Difference between revisions of "Choanoflagellata"
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Latest revision as of 14:59, 7 August 2010
A Microbial Biorealm page on the Choanoflagellata
Higher order taxa:
Eukaryota; Fungi/Metazoa group
Proterospongia, Monosiga ovata, Salpingoeca
NCBI: Taxonomy Genome
Description and Significance
Choanoflagellates are small single-celled protists that live in freshwater and marine environments. They have one flagellum, which enables them to eat and move. Around this flagellum is a collar-like ring of microvilli (slender fingerlike projections) and it is from this structure that the name "choanoflagellate" (collar-flagellate) is derived. The flagellum beats water through the microvilli, which filters out bacteria and tiny food particles. Under everything but the most powerful microscope the microvilli look like a single unit. Choanoflagellates either use the flagellum for locomotion or are rooted to the substrate by a thin stalk. While the choanoflagellates' history is not completely known, morphological evidence has shown that they may be the closest living relatives of the sponges, the most primitive animals. Choanoflagellates are nearly identical to the collar cells (choanocytes) of sponges, which also act as filters of bacteria and food particles. One colonial species of Choanoflagellata in particular, Proterospongia, demonstrates some characteristics which may have been shared by some of the sponge's ancestors. The link between choanoflagellates and sponges has long been a subject of debate among taxonomists and other scientists, and raises questions whose answers greatly impact our understanding of evolution.
In order to test some of these theories on the ancestry of Metazoa (animals), scientists have mapped out the mitochondrial genomes of several eukaryotes from all branches of the phylogenic (evolutionary) tree. A report from the University of Reading states that the completed sequence of the hsp70 gene from the choanoflagellate species Monosiga ovata is remarkably similar to many of the animal hsp70 genes which were also mapped, conclusive genetic evidence that animals are probably derived from the choanoflagellates. Because only one species of choanoflagellata was sequenced, however, it is possible that some choanoflagellates are more closely related to animals while some are more closely related to fungi. For analysis by Elizabeth A. Snell and colleagues, click here.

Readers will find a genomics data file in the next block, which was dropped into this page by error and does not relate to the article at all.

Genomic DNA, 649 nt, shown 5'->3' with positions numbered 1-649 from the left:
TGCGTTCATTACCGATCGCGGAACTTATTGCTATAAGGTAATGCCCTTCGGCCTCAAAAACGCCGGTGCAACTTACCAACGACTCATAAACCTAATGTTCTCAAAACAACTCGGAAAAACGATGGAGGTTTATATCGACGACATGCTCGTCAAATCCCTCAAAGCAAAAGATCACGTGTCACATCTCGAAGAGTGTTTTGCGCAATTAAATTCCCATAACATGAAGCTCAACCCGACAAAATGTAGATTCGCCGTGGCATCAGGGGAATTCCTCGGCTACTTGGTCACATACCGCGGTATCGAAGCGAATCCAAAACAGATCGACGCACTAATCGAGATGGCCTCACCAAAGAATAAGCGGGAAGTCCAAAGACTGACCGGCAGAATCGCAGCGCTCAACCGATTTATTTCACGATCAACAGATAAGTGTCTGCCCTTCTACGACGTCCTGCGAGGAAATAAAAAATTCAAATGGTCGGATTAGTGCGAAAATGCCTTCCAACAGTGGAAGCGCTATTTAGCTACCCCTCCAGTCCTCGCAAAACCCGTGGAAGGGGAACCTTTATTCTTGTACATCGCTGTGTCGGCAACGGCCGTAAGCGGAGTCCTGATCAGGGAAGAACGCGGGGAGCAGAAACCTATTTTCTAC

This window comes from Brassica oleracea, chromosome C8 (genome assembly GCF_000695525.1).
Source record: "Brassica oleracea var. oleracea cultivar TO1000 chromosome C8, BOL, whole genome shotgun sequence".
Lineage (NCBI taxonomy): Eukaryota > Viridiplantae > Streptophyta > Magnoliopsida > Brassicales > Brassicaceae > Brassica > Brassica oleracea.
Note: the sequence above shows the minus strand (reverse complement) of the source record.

Cell Structure and Metabolism
With their characteristic collar surrounding the flagella, choanoflagellate cells are easy to recognize. They are 5-10 microns long, and colorless. The material which covers the cells, however, comes in many different forms, such as stalks, long vases, or cups depending on the species. The cell covering is a vital part of the cell, helping to affix it when the cell needs to eat. One of the more interesting forms of cell covering is the lorica, thin strands which form a basket shape. This basket helps create drag to slow the cell down or to prevent movement altogether, and probably played a necessary role in allowing choanoflagellates' habitats to extend to the open ocean.
Choanoflagellates reproduce asexually through binary division; sexual reproduction methods are not known.
Choanoflagellates are bacteriovores whose role is to consume bacteria and release inorganic nutrients back into the water. These organisms are found worldwide in all aquatic habitats, both freshwater and marine. The type of habitat depends on the cell covering structure, which must provide the cell with proper protection and feeding abilities.